Who is God? What is He like if He exists? And if He is good and all-powerful, why does he allow evil in His creation? The great authors have been asking these questions, searching for purpose and order in the world, just as often as they have pondered the identity and nature of man. In the literary world, a work that takes up this search is called a "theodicy." Atheists as well as authors from all kinds of religious backgrounds have taken up this project, so in this episode we sit down and try to define the term as well as look through the various angles from which it has been approached.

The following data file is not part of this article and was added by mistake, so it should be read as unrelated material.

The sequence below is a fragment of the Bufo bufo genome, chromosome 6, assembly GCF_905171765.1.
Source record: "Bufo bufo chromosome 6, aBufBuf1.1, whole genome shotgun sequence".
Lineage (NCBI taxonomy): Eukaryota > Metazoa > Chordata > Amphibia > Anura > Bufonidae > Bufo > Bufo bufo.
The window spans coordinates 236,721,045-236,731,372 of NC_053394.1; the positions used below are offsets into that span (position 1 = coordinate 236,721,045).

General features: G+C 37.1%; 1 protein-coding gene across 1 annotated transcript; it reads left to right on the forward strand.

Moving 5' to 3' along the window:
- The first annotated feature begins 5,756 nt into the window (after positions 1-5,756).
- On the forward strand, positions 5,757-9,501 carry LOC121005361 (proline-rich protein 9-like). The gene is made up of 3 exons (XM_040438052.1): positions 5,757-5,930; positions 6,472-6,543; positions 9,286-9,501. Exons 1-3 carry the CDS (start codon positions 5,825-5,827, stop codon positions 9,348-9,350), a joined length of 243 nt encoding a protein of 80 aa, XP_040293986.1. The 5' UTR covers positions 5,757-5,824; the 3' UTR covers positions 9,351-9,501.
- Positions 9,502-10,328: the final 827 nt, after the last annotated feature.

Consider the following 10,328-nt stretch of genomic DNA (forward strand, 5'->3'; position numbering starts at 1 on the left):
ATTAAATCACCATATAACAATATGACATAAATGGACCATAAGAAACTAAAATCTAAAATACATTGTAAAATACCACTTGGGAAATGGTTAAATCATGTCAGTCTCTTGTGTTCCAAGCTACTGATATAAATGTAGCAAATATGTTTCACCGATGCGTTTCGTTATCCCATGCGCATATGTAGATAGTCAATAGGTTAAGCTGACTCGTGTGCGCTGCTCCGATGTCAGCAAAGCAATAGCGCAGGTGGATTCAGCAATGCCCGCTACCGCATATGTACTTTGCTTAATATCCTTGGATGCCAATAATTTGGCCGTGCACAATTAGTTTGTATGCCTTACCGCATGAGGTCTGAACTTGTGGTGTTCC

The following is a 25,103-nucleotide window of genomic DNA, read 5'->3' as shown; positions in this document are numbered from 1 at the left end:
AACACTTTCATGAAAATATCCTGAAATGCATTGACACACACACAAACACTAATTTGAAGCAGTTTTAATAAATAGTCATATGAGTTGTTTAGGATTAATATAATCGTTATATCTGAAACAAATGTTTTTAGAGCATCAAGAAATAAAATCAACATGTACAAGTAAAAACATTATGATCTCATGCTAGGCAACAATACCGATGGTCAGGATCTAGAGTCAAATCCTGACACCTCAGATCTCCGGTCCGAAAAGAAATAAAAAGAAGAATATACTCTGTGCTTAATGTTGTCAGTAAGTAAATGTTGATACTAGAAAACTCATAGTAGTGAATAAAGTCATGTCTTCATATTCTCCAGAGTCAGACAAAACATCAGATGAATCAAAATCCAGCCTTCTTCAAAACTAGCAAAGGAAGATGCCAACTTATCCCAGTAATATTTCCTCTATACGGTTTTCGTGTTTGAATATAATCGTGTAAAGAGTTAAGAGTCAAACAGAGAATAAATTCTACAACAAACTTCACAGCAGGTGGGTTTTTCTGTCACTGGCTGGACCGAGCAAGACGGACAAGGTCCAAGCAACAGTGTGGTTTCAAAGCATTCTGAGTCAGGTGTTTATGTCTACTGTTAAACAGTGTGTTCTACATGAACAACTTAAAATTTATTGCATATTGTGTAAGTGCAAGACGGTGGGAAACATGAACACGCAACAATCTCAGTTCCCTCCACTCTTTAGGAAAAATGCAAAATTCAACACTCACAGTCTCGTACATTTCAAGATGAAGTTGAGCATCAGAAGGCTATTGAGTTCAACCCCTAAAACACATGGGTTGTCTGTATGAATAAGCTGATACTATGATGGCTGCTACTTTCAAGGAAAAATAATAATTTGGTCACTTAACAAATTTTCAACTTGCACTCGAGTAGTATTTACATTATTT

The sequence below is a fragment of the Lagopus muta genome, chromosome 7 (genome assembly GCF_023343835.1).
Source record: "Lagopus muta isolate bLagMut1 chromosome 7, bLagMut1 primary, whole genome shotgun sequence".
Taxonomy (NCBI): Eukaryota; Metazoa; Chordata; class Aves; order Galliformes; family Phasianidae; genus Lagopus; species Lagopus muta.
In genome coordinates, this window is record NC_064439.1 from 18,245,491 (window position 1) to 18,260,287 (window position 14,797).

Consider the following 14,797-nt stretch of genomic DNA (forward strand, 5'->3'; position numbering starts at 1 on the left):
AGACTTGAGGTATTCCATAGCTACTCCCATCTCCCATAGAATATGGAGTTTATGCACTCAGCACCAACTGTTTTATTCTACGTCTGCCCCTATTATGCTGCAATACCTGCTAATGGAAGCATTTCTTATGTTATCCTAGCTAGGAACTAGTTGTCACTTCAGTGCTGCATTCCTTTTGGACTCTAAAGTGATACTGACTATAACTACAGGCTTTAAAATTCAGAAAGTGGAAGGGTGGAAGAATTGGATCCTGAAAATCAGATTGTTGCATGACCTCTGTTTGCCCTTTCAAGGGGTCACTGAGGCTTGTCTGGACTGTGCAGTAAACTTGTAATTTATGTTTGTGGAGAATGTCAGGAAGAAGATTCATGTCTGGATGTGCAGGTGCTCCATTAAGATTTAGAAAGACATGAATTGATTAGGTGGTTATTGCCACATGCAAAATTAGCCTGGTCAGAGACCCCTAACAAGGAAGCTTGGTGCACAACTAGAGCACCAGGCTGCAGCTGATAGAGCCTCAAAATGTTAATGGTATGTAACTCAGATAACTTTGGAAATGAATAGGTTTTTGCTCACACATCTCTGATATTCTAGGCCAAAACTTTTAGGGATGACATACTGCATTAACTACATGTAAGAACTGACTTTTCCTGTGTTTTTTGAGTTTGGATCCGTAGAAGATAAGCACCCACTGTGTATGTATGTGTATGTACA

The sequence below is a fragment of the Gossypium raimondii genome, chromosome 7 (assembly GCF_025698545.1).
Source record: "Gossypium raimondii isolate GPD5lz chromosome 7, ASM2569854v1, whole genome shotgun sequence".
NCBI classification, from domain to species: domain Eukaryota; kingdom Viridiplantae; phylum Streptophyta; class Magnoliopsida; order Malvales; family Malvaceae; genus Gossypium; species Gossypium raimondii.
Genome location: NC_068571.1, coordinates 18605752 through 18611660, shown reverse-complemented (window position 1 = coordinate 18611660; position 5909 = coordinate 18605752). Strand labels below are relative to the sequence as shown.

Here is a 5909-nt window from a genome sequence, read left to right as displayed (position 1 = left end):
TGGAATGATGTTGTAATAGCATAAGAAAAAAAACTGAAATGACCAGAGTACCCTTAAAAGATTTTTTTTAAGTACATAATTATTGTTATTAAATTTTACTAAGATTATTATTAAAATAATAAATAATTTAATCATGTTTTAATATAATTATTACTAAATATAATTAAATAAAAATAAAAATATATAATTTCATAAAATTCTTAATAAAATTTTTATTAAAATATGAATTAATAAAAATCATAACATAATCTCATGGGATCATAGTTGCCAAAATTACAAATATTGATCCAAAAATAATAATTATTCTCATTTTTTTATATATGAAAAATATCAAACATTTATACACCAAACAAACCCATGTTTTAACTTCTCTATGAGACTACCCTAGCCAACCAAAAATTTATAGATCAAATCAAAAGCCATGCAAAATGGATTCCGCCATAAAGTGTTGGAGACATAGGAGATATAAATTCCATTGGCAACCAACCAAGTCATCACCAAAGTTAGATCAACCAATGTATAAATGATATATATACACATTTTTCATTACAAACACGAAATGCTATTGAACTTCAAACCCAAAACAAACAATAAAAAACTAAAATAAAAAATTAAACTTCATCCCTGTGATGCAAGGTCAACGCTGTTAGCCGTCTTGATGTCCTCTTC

–The Brothers Karamazov by Fyodor Dostoevsky
–Orbiting Jupiter by Gary Schmidt
–At the Back of the North Wind by George MacDonald
–The Heart of the Matter by Graham Green
–That Hideous Strength by C.S. Lewis
–Paradise Lost by John Milton
–Jayber Crow by Wendell Berry
–Great Expectations by Charles Dickens
–The Door in the Way by Marguerite de Angeli
–Moby Dick by Herman Melville
We love hearing your questions and comments! You can contact us by emailing email@example.com, or you can visit our website www.centerforlit.com to find even more ways to participate in the conversation.